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The current study focuses on yield and nutritional quality changes of wheat grain over the last 166 years. It is based on wheat grain quality analyses carried out on samples collected between 1850 and 2016. Samples were obtained from the Broadbalk Continuous Wheat Experiment (UK) and from herbaria from 16 different countries around the world. Our study showed that, together with an increase in carbohydrate content, an impoverishment of mineral composition and protein content occurred. The imbalance in carbohydrate/protein content was specially marked after the 1960’s, coinciding with strong increases in ambient [CO2] and temperature and the introduction of progressively shorter straw varieties. The implications of altered crop physiology are discussed.
... The accumulation of carbohy - drates is in contrast to the improved water use efficiency , eventu - ally resulting in lower osmotic stress under elevated CO 2 levels . CO 2 - induced changes in the wheat grain proteome which revealed a higher level of the glycolytic enzyme glyceraldehyde - 3 - phos - phate dehydrogenase ( GAPDH ) and peroxidase ( Högy et al . , 2009c ...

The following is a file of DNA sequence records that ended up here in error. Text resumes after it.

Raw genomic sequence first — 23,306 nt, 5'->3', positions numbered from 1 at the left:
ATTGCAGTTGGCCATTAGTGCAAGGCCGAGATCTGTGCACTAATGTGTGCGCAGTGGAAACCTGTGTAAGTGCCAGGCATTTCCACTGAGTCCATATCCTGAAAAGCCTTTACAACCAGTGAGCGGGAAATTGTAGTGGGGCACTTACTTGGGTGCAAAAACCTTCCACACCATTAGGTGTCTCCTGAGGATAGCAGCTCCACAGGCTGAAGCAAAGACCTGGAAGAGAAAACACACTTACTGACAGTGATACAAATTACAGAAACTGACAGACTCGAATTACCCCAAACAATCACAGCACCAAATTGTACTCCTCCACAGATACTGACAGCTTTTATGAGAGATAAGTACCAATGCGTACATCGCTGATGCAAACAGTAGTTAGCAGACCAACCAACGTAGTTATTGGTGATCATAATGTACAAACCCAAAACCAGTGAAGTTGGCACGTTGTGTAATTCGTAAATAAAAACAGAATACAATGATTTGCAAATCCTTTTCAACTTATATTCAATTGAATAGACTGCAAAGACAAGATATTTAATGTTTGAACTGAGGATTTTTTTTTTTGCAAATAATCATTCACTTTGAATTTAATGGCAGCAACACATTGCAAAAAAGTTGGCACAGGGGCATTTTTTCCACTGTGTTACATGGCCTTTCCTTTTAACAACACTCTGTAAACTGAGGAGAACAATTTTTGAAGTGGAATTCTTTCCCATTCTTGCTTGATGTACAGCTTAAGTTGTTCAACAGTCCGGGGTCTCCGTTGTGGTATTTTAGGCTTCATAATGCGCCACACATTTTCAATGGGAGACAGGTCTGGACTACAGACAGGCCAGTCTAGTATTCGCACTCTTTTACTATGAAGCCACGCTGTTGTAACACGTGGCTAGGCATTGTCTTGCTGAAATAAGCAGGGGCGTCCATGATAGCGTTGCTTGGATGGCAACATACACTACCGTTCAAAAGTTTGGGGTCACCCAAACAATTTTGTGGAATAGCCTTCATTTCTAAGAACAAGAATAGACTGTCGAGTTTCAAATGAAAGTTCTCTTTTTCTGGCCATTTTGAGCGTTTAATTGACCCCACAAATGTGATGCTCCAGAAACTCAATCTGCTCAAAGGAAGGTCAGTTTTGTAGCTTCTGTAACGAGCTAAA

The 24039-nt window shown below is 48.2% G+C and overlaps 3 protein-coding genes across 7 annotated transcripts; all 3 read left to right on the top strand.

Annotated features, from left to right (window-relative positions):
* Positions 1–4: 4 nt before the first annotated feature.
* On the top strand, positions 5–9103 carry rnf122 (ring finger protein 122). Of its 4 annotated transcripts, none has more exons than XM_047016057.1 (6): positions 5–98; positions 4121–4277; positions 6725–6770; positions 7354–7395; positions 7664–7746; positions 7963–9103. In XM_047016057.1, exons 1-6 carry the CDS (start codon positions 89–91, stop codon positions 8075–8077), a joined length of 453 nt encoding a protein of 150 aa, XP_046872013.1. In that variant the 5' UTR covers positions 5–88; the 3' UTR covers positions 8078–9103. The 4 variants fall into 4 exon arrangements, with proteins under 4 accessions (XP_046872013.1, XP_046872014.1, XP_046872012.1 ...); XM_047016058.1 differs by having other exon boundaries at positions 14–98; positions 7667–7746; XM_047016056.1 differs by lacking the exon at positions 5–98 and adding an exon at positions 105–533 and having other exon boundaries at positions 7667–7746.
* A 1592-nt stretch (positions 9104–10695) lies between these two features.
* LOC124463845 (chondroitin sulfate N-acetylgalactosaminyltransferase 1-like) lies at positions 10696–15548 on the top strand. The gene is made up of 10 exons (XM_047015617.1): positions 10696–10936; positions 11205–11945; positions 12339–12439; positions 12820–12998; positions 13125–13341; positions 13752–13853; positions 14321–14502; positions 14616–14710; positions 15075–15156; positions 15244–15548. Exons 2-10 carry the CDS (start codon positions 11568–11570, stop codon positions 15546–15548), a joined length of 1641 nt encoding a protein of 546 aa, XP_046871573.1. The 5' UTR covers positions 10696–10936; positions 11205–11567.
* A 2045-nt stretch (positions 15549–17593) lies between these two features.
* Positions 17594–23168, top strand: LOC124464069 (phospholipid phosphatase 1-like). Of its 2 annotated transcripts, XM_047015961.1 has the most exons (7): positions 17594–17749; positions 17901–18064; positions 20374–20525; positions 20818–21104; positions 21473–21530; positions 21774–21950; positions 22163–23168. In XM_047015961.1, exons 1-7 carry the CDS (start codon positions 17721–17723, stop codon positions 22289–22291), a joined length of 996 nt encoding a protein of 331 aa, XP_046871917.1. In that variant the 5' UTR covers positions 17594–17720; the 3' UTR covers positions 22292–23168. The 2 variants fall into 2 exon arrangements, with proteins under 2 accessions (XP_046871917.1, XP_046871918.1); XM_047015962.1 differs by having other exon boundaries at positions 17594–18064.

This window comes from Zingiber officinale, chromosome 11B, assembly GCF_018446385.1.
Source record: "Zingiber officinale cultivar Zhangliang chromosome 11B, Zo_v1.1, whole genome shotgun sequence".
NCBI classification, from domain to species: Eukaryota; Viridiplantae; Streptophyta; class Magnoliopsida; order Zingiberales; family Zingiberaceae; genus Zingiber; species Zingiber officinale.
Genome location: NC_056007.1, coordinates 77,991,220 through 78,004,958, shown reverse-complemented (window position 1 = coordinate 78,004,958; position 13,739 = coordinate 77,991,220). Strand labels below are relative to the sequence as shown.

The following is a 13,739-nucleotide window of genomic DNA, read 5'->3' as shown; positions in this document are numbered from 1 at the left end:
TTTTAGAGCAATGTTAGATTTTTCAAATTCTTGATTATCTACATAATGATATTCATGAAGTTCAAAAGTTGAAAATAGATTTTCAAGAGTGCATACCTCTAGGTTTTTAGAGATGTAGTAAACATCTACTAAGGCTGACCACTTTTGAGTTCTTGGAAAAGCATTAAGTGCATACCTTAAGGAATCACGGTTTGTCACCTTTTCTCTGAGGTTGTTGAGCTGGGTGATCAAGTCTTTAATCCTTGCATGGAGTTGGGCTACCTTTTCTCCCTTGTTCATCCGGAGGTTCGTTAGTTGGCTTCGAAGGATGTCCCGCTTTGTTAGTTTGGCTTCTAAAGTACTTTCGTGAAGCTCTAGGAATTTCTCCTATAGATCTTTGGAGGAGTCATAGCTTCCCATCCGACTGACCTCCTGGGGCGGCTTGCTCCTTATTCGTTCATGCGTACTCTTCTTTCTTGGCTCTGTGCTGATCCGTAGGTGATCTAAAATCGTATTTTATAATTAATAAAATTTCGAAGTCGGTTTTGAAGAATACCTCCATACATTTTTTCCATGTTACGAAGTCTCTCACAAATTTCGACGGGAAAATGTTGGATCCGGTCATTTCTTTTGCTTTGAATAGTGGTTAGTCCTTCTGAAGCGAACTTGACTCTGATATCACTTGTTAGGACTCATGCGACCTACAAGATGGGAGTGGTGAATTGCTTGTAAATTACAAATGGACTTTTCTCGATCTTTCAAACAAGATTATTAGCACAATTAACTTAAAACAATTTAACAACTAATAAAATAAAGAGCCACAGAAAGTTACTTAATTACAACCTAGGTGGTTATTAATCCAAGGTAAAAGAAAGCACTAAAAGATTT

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Spring wheat (Triticum aestivum L.) was grown in a free-air carbon dioxide (CO2) enrichment (FACE) field experiment. Grain and biomass yield and its components were determined at maturity and the grain metabolome was analysed by gas chromatography-mass spectrometry (GC–MS). Elevated CO2 (537 versus 409 μl l−1) increased biomass production except for leaves. In total, levels of 16 grain metabolites were decreased and four were increased. CO2 enrichment resulted in significant decreases of amino acids such as o-acetyl-L-homoserine, leucine, arginine, L-homoserine and the group of ornithine, arginine and citrulline and negative trends for norleucine, L-aspartate, proline, L-cysteine and tyrosine. The amines D/L-diaminopimelate and alpha-ketoaminobutyrate and the polyamine putrescine were significantly decreased. In contrast, the polyamine spermidine tended to increase under elevated CO2. Among sugars and sugar derivatives, ribose-5-P was significantly increased, while gluconate-6-P was decreased. There were also negative CO2-induced effects on sugar alcohols: significant for glycerol-2-P (P = 0.008) and almost significant for myo-inositol-P (P = 0.066). In contrast, organic acids such as pyruvate and glucuronic acid were significantly increased. Overall, the N-rich metabolites especially were reduced. CO2 enrichment can markedly affect the physiology and metabolome of mature grains which may in turn lead to changes in nutritional status.